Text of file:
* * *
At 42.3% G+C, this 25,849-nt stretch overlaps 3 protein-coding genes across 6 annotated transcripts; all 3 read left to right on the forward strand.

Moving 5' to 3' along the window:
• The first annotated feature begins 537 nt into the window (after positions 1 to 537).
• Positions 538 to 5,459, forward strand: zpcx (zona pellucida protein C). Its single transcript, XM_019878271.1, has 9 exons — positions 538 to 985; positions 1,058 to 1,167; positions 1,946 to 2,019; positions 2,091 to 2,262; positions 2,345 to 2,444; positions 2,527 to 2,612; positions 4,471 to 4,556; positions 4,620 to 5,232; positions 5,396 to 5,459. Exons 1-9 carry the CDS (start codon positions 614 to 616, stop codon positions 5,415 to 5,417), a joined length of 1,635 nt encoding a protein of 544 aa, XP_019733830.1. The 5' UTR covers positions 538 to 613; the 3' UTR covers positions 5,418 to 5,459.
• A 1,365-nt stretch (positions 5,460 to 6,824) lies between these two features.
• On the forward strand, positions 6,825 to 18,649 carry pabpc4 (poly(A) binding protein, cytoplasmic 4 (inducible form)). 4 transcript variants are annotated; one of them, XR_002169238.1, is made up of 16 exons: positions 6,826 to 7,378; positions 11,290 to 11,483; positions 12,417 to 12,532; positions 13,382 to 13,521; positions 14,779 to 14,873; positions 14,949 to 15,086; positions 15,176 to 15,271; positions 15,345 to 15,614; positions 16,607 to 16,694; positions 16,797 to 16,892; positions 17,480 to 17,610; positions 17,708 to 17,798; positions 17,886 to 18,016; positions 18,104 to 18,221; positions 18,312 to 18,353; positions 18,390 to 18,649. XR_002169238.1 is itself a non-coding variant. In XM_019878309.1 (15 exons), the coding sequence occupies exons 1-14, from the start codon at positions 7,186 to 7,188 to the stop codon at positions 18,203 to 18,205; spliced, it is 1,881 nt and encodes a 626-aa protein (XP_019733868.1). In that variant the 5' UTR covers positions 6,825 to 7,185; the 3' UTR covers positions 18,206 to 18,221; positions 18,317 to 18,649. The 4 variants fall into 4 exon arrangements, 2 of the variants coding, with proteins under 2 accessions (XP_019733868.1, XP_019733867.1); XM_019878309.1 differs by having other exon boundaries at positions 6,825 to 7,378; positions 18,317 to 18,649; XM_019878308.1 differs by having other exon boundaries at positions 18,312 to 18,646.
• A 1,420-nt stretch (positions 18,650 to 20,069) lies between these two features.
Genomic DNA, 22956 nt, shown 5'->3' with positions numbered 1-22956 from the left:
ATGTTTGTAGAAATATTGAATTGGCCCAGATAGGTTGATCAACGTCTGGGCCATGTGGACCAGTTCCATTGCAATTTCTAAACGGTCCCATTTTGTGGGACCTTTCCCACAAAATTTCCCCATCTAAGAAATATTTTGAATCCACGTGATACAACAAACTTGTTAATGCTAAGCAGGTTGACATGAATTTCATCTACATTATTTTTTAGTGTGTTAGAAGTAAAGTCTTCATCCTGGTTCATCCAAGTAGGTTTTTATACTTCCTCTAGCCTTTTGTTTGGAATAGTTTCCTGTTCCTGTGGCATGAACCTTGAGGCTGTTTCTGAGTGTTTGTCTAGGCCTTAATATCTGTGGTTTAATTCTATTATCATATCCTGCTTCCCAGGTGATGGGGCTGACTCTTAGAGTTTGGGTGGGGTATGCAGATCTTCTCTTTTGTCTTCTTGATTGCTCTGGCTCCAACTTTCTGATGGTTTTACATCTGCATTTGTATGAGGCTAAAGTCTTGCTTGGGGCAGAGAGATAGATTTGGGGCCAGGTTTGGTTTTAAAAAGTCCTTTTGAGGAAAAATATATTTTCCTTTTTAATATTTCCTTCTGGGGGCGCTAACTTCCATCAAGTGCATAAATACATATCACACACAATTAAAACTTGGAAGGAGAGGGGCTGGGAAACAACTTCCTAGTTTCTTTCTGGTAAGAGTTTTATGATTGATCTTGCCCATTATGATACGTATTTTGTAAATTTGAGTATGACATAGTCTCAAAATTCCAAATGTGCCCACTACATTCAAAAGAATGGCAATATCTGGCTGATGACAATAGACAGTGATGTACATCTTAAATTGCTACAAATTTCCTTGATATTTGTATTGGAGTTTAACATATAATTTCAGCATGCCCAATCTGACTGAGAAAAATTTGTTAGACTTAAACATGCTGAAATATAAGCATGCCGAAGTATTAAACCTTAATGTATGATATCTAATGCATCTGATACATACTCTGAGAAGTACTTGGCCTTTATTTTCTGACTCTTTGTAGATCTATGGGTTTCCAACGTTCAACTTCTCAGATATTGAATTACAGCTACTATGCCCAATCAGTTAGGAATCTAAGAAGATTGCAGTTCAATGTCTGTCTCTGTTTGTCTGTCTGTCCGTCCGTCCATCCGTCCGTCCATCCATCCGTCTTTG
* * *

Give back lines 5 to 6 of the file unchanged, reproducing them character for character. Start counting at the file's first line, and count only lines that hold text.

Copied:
• A 1,365-nt stretch (positions 5,460 to 6,824) lies between these two features.
• On the forward strand, positions 6,825 to 18,649 carry pabpc4 (poly(A) binding protein, cytoplasmic 4 (inducible form)). 4 transcript variants are annotated; one of them, XR_002169238.1, is made up of 16 exons: positions 6,826 to 7,378; positions 11,290 to 11,483; positions 12,417 to 12,532; positions 13,382 to 13,521; positions 14,779 to 14,873; positions 14,949 to 15,086; positions 15,176 to 15,271; positions 15,345 to 15,614; positions 16,607 to 16,694; positions 16,797 to 16,892; positions 17,480 to 17,610; positions 17,708 to 17,798; positions 17,886 to 18,016; positions 18,104 to 18,221; positions 18,312 to 18,353; positions 18,390 to 18,649. XR_002169238.1 is itself a non-coding variant. In XM_019878309.1 (15 exons), the coding sequence occupies exons 1-14, from the start codon at positions 7,186 to 7,188 to the stop codon at positions 18,203 to 18,205; spliced, it is 1,881 nt and encodes a 626-aa protein (XP_019733868.1). In that variant the 5' UTR covers positions 6,825 to 7,185; the 3' UTR covers positions 18,206 to 18,221; positions 18,317 to 18,649. The 4 variants fall into 4 exon arrangements, 2 of the variants coding, with proteins under 2 accessions (XP_019733868.1, XP_019733867.1); XM_019878309.1 differs by having other exon boundaries at positions 6,825 to 7,378; positions 18,317 to 18,649; XM_019878308.1 differs by having other exon boundaries at positions 18,312 to 18,646.